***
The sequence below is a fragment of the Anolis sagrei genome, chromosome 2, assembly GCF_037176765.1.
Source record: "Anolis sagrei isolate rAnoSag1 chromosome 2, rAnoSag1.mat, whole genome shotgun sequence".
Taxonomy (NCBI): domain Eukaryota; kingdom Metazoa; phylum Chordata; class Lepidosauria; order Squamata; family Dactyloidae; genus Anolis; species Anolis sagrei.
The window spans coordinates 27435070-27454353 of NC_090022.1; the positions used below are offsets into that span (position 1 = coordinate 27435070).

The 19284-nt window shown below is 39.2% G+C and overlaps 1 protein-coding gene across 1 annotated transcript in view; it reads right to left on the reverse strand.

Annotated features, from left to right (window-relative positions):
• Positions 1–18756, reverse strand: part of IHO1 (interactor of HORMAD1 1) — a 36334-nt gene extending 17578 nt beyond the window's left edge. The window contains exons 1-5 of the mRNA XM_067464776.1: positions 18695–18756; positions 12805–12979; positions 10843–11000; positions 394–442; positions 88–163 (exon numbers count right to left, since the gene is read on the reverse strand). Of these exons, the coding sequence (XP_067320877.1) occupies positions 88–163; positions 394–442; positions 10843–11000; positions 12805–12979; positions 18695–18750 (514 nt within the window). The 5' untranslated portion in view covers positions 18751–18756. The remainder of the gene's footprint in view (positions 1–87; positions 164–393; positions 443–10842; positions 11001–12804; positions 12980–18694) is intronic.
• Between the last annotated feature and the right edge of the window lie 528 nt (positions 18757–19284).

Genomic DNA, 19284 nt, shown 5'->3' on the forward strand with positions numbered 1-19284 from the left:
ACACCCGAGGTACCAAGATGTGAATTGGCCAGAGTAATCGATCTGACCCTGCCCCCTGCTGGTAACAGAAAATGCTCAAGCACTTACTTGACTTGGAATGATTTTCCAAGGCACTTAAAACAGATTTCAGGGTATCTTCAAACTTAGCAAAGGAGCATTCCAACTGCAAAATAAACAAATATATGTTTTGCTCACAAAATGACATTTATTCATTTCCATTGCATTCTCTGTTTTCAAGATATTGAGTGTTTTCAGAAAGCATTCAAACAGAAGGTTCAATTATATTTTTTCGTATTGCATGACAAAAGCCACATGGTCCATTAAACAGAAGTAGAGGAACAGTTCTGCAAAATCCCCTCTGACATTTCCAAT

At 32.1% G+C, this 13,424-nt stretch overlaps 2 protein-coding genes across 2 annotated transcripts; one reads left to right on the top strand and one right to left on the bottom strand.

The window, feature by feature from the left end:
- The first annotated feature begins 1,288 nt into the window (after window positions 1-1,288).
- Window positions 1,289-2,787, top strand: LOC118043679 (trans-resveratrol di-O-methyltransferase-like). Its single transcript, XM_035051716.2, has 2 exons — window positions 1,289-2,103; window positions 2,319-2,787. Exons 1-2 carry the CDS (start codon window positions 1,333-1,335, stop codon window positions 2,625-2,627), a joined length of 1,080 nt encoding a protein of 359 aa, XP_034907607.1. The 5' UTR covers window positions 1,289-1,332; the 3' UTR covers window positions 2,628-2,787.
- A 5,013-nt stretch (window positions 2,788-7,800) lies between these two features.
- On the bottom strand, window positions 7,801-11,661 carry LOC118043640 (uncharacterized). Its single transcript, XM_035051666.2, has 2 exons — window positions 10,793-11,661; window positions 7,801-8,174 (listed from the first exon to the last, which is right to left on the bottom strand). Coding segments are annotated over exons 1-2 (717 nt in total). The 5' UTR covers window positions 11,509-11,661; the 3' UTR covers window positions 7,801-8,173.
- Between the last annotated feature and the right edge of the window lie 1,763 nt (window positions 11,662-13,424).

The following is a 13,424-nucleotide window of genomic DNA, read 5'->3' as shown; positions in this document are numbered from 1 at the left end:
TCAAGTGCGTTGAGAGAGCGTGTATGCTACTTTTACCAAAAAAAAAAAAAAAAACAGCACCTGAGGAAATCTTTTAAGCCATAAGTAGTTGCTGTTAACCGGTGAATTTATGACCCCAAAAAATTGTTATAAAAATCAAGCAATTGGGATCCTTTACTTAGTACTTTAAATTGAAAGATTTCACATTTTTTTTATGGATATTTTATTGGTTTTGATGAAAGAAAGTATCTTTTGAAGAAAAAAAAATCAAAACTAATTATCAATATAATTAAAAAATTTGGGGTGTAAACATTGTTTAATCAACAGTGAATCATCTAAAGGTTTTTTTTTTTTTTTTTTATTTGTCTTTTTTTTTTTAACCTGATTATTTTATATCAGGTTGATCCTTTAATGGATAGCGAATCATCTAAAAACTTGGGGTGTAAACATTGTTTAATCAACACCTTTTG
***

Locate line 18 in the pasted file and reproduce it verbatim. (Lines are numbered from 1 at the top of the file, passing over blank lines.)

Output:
The following is a 13,424-nucleotide window of genomic DNA, read 5'->3' as shown; positions in this document are numbered from 1 at the left end: